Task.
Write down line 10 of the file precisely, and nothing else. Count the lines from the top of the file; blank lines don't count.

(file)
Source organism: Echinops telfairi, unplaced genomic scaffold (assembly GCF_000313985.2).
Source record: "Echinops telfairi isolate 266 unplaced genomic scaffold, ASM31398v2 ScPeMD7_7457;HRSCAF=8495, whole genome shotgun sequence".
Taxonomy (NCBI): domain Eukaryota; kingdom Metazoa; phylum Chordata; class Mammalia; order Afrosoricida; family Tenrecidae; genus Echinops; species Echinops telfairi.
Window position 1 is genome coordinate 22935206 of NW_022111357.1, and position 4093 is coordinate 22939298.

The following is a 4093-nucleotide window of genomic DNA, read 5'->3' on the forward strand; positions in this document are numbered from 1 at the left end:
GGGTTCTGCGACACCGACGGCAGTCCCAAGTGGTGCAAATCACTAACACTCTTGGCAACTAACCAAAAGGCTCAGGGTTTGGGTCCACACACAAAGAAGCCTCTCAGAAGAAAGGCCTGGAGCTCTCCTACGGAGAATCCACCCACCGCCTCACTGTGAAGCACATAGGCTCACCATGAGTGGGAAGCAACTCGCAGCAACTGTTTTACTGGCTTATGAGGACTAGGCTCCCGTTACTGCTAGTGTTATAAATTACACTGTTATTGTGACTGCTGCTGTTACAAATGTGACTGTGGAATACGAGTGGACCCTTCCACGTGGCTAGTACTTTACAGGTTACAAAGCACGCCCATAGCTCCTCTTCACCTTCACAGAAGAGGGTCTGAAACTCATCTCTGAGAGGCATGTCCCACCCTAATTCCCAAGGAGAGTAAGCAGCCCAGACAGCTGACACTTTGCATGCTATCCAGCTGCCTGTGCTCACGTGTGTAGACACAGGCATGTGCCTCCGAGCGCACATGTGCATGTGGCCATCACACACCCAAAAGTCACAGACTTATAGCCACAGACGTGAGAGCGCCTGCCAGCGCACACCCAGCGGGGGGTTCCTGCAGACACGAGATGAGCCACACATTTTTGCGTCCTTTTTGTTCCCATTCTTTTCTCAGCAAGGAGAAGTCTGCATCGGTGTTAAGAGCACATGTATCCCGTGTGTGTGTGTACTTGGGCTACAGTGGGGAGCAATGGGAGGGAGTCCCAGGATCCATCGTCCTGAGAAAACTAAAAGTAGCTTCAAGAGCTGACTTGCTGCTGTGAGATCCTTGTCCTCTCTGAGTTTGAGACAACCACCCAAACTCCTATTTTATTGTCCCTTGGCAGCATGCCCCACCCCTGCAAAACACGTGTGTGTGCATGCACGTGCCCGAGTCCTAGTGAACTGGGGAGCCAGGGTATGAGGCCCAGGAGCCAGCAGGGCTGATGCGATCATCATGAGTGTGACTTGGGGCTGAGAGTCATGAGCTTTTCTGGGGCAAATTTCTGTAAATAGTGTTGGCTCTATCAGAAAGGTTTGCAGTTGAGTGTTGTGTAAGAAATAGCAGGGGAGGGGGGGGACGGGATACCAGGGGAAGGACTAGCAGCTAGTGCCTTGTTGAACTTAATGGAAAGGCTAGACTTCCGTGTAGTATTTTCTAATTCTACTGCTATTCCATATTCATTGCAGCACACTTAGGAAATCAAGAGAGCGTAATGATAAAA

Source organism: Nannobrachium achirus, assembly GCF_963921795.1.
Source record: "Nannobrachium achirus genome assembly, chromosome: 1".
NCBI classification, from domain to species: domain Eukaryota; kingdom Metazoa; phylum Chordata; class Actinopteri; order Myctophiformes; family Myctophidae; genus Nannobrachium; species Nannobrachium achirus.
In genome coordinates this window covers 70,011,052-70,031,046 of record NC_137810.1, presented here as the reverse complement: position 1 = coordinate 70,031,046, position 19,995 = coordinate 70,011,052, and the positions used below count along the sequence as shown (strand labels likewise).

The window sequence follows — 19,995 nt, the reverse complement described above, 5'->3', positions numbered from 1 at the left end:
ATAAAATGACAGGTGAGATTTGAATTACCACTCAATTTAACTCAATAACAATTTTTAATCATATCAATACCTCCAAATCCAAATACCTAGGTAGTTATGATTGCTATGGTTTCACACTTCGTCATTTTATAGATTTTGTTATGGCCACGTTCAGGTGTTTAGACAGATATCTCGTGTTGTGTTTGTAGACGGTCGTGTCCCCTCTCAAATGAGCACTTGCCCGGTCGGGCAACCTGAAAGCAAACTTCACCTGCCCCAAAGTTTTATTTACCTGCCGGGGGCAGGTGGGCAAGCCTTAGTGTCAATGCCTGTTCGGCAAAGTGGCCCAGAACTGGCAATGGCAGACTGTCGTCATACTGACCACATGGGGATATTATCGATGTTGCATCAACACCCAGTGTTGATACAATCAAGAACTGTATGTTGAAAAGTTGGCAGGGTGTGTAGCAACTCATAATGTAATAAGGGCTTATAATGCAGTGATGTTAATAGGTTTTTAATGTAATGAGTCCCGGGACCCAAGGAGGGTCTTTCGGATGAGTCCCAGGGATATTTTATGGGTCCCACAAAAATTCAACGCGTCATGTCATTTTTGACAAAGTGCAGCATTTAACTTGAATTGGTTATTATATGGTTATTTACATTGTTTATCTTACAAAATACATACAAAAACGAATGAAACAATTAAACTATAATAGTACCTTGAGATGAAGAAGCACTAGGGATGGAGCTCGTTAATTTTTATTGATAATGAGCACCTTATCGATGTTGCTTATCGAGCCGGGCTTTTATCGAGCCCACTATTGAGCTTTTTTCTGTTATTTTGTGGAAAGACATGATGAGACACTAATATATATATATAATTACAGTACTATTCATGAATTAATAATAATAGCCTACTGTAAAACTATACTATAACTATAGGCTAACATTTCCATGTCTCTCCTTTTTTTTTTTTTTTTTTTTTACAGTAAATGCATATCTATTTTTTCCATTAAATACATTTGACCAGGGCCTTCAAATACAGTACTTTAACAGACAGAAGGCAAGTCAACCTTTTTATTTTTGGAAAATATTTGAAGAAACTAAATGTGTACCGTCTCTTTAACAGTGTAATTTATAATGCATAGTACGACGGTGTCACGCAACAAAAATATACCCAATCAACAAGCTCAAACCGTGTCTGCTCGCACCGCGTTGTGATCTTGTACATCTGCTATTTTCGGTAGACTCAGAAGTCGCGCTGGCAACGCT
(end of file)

In genome coordinates this window covers 70,011,052-70,031,046 of record NC_137810.1, presented here as the reverse complement: position 1 = coordinate 70,031,046, position 19,995 = coordinate 70,011,052, and the positions used below count along the sequence as shown (strand labels likewise).